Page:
REL 05/29/2009 ALEXANDER
Notice: This opinion is subject to formal revision before publication in the advance
sheets of Southern Reporter. Readers are requested to notify the Reporter of Decisions,
Alabama Appellate Courts, 300 Dexter Avenue, Montgomery, Alabama 36104-3741 ((334)
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before the opinion is printed in Southern Reporter.
ALABAMA COURT OF CRIMINAL APPEALS
OCTOBER TERM, 2008-2009
State of Alabama
Oran Leslie Alexander
Appeal from Montgomery Circuit Court
The State of Alabama appeals from the circuit court's
dismissal of one count of a two-count indictment. See Rule
15.7, Ala. R. Crim. P.
Oran Leslie Alexander was indicted on
October 10, 2008, by a Montgomery County grand jury for one
count of fraudulent use of a debit card, a violation of § 13A9-14(b), Ala. Code 1975, and one count of theft of property in
the second degree, a violation of § 13A-8-4, Ala. Code 1975.
Count II of the indictment, charging Alexander with theft of
property in the second degree, provided:
"Oran Leslie Alexander, alias, ... whose name is
otherwise unknown to the Grand Jury, did knowingly
obtain or exert unauthorized control over a debit
card, a better description of which is unknown to
the Grand Jury, the property of Sean Thorn, of some
value in excess of $500.00 dollars, with the intent
to deprive the owner of the property, in violation
of section 13A-8-4 of the Code of Alabama, against
the peace and dignity of the State of Alabama."
circuit court to plead guilty to the offenses charged in the
indictment and to enroll in the pretrial-diversion program.
During the guilty-plea proceedings, the State averred that the
evidence would show that Alexander purchased less than $500
worth of gasoline using his roommate's debit card without the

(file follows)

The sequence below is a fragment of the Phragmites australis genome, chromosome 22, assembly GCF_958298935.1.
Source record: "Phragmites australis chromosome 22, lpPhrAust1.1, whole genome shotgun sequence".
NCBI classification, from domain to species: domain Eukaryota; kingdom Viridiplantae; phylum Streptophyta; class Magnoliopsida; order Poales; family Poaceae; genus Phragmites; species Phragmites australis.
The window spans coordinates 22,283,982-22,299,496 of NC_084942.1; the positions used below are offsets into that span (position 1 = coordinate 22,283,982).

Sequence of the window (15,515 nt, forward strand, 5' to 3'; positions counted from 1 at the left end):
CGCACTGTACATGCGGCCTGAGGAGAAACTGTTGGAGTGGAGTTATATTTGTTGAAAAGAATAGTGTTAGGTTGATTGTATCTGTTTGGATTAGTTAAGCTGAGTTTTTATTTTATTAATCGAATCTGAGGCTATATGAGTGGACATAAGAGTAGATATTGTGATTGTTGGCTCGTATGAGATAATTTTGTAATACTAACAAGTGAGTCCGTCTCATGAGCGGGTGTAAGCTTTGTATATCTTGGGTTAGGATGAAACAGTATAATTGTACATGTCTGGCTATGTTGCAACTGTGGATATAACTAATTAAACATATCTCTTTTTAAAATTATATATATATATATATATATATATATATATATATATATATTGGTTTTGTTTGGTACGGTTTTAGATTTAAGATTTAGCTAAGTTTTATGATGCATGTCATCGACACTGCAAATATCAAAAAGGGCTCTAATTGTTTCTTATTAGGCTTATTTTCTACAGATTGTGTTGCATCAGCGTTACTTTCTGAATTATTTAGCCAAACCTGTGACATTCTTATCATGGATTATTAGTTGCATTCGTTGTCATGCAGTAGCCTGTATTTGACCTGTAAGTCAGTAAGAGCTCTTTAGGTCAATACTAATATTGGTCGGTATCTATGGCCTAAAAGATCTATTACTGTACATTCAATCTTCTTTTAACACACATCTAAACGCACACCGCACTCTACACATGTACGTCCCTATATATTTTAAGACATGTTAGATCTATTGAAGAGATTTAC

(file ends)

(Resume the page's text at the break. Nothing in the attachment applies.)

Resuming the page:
After the State offered a factual
basis for the second count of the indictment, defense counsel
moved for the dismissal of the charge of theft of property in
the second degree on the ground that the indictment misstated
the value of the property by stating "some value in excess of
$500.00 dollars." Defense counsel argued that the amount of
goods purchased on the victim's debit card actually totaled
less than $500. The circuit court subsequently dismissed the
second count of the indictment charging Alexander with theft
of property in the second degree, finding the second count of
the indictment "faulty."
The State contends on appeal that the circuit court erred
in dismissing the second count of the complaint charging
Alexander with theft of property in the second degree because,
it argues, the alleged dollar value for the debit card that
appeared in the indictment was mere surplusage and did not
Alexander concedes that the State's
contention is correct.
Alexander's case involves only issues of law and the
application of the law to the undisputed facts. Thus, our
review is de novo. See, e.g., Ex parte Key, 890 So. 2d 1056,
1059 (Ala. 2003); State v. Hill, 690 So. 2d 1201, 1203-04
(Ala. 1996); State v. Otwell, 733 So. 2d 950, 952 (Ala. Crim.
Alexander was charged in Count II of the indictment with